resolution for several orderings, versions of set-of-support resolution,
binary unit resolution, hyperresolution.
Enhancements are used for cutting off literals and combining different
strategies, in particular forward and backward
reasoning, into one run. Equality is handled by ordered paramodulation
and demodulation.
GandalfSat uses time-slicing similarly to ordinary Gandalf.
It attempts hyperresolution, ordered resolution based on
[FL+93] results, and two kinds of
finite model building algorithms (Falcon-like and MACE-like) for attempting
to show satisfiability.
Some relevant publications are:
[FL+93,
Tam97,
TS98].
Implementation
Gandalf is implemented in Scheme, using the scm interpreter developed
by A. Jaffer and the Scheme-to-C compiler Hobbit developed by T. Tammet
for the scm system.
References
- FL+93
- Fermüller C., Leitsch A., Tammet T., Zamov N. (1993),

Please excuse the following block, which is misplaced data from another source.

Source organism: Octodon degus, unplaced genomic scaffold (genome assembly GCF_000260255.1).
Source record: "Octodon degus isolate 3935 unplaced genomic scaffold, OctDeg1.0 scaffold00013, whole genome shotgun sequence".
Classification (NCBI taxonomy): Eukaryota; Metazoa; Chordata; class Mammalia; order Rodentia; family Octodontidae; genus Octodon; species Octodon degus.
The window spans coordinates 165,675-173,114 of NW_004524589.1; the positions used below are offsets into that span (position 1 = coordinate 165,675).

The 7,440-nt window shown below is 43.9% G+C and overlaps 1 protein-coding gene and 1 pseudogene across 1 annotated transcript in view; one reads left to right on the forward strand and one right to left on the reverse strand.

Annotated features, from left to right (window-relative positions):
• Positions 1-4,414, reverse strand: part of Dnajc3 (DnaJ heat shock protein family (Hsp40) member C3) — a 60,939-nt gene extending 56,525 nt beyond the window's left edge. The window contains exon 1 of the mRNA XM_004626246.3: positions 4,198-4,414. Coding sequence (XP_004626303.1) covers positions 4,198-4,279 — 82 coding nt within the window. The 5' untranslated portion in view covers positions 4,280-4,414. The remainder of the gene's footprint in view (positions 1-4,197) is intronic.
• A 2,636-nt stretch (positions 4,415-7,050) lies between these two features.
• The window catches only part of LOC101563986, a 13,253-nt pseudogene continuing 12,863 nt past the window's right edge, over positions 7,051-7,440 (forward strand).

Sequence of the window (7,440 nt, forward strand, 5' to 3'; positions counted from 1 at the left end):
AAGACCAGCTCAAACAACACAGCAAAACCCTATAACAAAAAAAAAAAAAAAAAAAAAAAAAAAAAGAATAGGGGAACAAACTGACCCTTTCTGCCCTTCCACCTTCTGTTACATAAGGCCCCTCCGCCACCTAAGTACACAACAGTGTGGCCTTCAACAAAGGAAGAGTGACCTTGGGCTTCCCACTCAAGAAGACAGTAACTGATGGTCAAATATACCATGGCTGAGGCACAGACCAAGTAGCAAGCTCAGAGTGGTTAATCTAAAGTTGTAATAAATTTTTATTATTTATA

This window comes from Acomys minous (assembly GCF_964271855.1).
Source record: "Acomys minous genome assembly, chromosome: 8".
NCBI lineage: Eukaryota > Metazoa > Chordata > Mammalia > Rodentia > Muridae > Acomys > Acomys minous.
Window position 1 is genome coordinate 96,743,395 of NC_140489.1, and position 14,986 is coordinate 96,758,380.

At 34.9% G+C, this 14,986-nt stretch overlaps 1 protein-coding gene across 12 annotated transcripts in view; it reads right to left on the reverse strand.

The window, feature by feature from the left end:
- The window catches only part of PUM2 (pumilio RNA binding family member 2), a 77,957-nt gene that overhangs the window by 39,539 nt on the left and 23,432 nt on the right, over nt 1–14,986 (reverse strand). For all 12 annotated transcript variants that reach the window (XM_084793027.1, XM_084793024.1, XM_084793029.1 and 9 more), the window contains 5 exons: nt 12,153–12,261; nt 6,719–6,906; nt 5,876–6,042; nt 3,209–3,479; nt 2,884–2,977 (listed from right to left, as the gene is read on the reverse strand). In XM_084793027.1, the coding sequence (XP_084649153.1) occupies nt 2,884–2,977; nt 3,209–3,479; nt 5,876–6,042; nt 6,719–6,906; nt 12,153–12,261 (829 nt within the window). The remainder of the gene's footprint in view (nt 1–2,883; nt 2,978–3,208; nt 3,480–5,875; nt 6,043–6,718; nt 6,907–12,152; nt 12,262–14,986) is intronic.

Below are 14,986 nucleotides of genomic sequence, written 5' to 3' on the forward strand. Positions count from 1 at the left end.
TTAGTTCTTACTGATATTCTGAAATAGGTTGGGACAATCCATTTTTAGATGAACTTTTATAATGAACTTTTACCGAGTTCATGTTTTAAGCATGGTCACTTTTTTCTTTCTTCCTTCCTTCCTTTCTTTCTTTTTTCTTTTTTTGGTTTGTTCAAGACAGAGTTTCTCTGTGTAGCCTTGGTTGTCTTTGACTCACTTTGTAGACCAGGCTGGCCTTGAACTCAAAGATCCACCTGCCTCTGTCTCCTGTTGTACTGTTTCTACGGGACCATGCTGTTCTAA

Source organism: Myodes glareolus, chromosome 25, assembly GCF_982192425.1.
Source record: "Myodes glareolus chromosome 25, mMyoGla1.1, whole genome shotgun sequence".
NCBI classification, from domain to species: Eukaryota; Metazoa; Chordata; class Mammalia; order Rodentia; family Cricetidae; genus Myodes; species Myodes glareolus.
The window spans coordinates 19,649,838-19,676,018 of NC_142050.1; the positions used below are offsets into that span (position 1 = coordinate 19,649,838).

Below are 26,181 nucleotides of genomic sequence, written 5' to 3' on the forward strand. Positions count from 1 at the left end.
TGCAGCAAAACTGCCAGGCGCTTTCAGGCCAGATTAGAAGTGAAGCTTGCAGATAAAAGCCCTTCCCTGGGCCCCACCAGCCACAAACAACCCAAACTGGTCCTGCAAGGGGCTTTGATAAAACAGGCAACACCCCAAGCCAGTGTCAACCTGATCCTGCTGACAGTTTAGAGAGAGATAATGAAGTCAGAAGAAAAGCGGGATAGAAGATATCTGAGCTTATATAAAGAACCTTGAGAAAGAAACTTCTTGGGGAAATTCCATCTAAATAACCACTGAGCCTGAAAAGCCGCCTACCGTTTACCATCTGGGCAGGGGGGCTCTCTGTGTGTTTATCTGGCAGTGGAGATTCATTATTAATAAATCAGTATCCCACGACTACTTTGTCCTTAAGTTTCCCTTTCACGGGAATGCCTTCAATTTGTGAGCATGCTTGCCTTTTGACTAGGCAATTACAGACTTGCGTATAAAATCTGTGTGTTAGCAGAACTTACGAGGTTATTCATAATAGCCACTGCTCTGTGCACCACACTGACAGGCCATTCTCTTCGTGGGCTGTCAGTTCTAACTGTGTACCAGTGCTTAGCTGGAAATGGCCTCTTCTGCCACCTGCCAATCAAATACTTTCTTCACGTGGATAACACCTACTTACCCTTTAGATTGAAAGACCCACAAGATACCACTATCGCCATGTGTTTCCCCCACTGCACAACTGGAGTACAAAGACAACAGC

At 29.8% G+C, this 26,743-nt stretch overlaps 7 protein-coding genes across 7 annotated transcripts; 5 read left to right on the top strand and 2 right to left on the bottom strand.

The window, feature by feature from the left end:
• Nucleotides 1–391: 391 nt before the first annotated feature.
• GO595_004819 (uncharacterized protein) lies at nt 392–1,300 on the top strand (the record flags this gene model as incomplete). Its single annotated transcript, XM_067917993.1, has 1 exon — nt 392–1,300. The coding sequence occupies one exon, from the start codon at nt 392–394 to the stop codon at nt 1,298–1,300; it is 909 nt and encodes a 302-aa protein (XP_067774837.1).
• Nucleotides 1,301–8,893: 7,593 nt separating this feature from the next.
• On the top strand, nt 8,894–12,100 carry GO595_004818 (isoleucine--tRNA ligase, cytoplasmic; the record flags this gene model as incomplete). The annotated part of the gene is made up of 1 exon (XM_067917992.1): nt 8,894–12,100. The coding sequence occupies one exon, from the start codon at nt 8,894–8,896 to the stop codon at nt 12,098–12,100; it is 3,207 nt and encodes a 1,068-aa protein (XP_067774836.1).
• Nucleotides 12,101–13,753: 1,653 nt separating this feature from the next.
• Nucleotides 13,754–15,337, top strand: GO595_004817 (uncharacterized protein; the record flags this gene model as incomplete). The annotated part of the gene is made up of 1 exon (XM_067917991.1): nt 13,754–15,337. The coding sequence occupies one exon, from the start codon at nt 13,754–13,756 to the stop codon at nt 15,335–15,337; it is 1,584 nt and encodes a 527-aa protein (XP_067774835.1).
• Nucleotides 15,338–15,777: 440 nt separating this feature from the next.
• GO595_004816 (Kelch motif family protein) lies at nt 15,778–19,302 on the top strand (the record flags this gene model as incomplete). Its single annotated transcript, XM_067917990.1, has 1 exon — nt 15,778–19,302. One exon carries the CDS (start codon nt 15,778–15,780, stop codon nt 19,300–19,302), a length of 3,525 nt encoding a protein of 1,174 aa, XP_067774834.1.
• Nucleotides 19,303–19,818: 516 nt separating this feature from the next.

Resolution Methods for the Decision Problem,
Lecture Notes in Computer Science 679,
Springer-Verlag.
- Tam97
- Gandalf,
Journal of Automated Reasoning 18(2),
pp.199-204.
- Tam98
- Towards Efficient Subsumption,
Kirchner C., Kirchner H.,
Proceedings of the 15th International Conference on Automated
Deduction
(Lindau, Germany),
pp.427-440,
Lecture Notes in Artificial Intelligence 1421,
Springer-Verlag.
GandalfSat 1.1
T. Tammet
Tallinn Technical University, Estonia
tammet@cc.ttu.ee
Architecture
GandalfSat is a special version of the Gandalf
theorem prover, optimised for satisifiability checking.
Essentially it contains the same code as Gandalf, but uses different
default search strategies to Gandalf.
Ordinary Gandalf is a resolution prover which implements a number of
different basic strategies: binary ordered resolution for several
orderings, versions of set-of-support resolution, binary unit resolution,
hyperresolution.
Enhancements are used for cutting off literals and combining different
strategies, in particular
forward and backward reasoning, into one run. Equality is handled by
ordered paramodulation and demodulation.
GandalfSat uses time-slicing similarly to ordinary Gandalf.
It attempts hyperresolution, ordered resolution based on
[FL+93] results, and two
kinds of finite model
building algorithms (Falcon-like and MACE-like) for attempting to show
satisfiability.
Some relevant publications are: [FL+93,